Delhi Dam was designed as a concrete dam and earthen embankment. The 704-foot long structure consists of: A 60-foot long concrete reinforced earthfill section abutting the left limestone abutment; a 61-foot long conventional reinforced concrete powerhouse containing two S. Morgan Smith turbines with two Westinghouse generators (each rated at 750 kW); an 86-foot long gated concrete ogee spillway with three 25-foot by 17-foot vertical lift gates; and, a 495- foot long embankment section with a concrete core wall.
The embankment section was originally constructed with 1V:3H upstream slopes and 1V:2H downstream slopes, and extends to the south (right) abutment of the dam. The crest of the south embankment section of the dam is 25 foot wide and the dam crest is at elevation 904.8 feet NGVD29.
The maximum section of the concrete portion of the dam has a height of about 59 feet and the embankment section has an estimated maximum height of 43 feet. Lake Delhi, the reservoir behind Delhi Dam has an area of approximately 440 acres and a storage volume of 3,790 acre-feet at normal reservoir (elevation 896 ft) and a reservoir volume of about 9,920 acre-feet at the crest of the dam (elevation 904.8 feet). The spillway crest is at elevation 879.8 feet and the hollow inside of the spillway crest structure is filled with rock.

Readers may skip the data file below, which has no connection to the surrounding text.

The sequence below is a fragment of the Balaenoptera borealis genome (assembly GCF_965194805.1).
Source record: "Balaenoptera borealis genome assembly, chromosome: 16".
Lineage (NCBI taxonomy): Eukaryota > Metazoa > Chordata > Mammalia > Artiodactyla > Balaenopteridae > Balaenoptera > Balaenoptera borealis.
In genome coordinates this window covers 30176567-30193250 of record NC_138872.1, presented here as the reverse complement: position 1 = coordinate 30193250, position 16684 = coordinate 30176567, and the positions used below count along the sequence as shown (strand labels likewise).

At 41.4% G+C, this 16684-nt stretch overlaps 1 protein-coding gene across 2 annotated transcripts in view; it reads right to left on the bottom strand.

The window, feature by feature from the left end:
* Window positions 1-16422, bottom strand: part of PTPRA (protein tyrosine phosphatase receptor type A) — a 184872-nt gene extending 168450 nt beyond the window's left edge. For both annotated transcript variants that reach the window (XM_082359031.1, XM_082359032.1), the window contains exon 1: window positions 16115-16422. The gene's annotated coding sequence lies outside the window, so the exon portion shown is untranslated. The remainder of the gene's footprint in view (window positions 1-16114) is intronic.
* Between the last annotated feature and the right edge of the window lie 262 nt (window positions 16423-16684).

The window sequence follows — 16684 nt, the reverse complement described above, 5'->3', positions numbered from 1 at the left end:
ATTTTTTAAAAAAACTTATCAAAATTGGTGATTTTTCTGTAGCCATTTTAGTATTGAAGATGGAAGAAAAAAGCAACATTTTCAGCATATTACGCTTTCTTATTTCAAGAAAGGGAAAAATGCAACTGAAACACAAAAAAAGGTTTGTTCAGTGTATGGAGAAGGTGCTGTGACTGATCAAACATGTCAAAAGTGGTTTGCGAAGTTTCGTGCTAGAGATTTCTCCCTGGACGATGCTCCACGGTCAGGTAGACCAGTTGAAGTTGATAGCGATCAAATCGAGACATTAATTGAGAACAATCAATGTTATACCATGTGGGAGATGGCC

The concrete reinforced earthfill section of the dam at the left abutment was originally constructed with two parallel concrete retaining walls, founded on rock and spaced 20 ft apart. Rock fill was placed between the walls.
In 1967, a concrete crib wall and additional fill was placed upstream of the original walls.
The area downstream of this section serves as a parking and staging area for performing maintenance in the powerhouse.
Formation of the dam failure investigation team
In response to the dam failure, the Governor of the State of Iowa requested assistance from the National Dam Safety Review Board in providing an Independent Panel of Engineers to evaluate the cause of the overtopping and breach of Delhi Dam. This request was made to the Administrator of the Federal Emergency Management Agency (FEMA) dated August 6, 2010. The National Dam Safety Review Board includes representatives from federal and state agencies as well as a member from the private sector and operates under the direction of FEMA. The National Dam Safety Review Board is statutorily established under the Dam Safety Act of 2006 (Public Law 109-460) and provides the Director of FEMA with advice in setting national dam safety priorities and considers national policies affecting dam safety.
In an Aug. 6, 2010, letter, the State of Iowa identified the scope of the Independent Panel of Engineers review as follows:
To add your comments you must sign-in or create a free account.
Hydro Review's goal is to provide readers with reliable, relevant information on the issues and challenges encountered in the hydro industry. Hydro Review offers practical, useful information, helpful examples, and constructive guidance...